“Hunter-Conservationists:” the Most Ridiculous Spin of the Century

The award for Most Ridiculous Spin of the Century goes collectively to Kit Fischer, sportsmen’s outreach coordinator with the National Wildlife Federation (what the hell kind of environmental/wildlife advocacy group hires an outreach coordinator to attract sport hunters?); Dave Chadwick, executive director of the Montana Wildlife Federation; Jim Posewitz, board member of Helena Hunters and Anglers; Casey Hackathorn, president of Hellgate Hunters and Anglers; Chris Marchion, board member of Anaconda Sportsmen and Glenn Hockett, president of Gallatin Wildlife Association. These revisionists recently had the insolent audacity to try to boast that “hunter-conservationists saved bison from extinction a century ago” in their article, Enlist Montana Hunters to Manage Bison Numbers.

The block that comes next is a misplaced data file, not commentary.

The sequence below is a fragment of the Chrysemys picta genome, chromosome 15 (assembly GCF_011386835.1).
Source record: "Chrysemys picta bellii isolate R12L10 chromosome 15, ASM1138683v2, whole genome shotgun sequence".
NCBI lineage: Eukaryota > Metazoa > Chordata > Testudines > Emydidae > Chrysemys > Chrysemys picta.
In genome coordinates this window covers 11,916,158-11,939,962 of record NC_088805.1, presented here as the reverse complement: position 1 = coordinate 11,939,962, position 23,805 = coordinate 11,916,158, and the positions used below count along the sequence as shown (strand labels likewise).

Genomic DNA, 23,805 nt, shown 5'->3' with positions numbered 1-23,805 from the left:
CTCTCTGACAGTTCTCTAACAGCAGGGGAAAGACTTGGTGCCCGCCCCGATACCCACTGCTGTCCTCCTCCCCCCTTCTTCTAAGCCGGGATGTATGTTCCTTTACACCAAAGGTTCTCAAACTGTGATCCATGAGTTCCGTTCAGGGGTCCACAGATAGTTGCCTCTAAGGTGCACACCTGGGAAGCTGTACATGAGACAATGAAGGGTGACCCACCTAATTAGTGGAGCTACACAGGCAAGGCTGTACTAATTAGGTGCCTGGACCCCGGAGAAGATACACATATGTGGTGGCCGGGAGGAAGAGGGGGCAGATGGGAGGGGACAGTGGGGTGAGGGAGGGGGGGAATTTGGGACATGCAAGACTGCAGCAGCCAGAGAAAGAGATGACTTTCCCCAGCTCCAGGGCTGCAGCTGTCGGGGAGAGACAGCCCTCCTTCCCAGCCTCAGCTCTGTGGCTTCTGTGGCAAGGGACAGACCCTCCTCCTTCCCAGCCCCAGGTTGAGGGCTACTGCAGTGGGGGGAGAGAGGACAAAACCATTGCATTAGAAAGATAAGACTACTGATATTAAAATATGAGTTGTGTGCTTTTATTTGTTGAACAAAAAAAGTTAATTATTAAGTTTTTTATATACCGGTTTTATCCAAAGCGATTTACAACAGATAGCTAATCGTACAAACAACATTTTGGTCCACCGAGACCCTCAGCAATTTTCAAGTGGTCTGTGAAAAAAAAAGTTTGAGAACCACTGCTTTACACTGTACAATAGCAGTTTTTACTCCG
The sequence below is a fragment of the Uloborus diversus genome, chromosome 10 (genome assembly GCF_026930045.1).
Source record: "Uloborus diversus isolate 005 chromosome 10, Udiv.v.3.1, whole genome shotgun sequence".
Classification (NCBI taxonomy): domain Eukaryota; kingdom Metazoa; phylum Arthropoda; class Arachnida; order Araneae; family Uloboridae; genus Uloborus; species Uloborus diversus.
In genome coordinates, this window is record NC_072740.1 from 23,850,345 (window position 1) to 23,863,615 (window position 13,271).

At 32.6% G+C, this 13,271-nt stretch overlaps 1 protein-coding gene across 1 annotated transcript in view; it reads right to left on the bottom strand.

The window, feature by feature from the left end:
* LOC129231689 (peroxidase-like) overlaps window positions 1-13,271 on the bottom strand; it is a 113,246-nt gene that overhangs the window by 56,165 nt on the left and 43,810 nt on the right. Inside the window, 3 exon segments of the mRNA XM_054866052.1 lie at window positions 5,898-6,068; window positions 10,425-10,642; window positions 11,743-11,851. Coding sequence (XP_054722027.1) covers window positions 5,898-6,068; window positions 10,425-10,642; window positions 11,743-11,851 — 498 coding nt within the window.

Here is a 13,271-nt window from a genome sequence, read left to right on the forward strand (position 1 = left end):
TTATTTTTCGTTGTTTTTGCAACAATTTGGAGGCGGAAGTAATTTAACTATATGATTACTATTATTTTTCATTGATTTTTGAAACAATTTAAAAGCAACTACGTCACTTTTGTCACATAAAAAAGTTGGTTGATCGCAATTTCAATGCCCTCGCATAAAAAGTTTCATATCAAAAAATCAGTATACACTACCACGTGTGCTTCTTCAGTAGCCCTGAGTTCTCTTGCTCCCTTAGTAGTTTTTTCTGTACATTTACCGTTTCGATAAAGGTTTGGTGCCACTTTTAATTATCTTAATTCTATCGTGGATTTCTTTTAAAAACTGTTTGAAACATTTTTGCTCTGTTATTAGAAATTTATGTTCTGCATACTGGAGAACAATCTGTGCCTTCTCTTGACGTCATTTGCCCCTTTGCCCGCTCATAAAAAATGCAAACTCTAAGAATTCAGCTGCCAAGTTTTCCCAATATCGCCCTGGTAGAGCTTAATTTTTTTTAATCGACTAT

Let’s not forget that the vast herds that once blackened the plains for hundreds of miles on end were almost completely killed off by hide-hunters, market meat-hunters or by sport-hunters shooting from trains just for a bit of fun.

The only reason hunters stopped the insanity was that the bison were all but completely wiped out. By the time they ended their killing spree, only 18 wild bison remained, holed up like wrongfully-accused outlaws in the upper reaches of the Yellowstone caldera.

Although Yellowstone National Park is now synonymous with the shaggy bovines, bison would prefer to spend their winters much further downriver, on lands now usurped and fenced-in by cowboys to fatten-up their cattle before shipping them off to slaughter.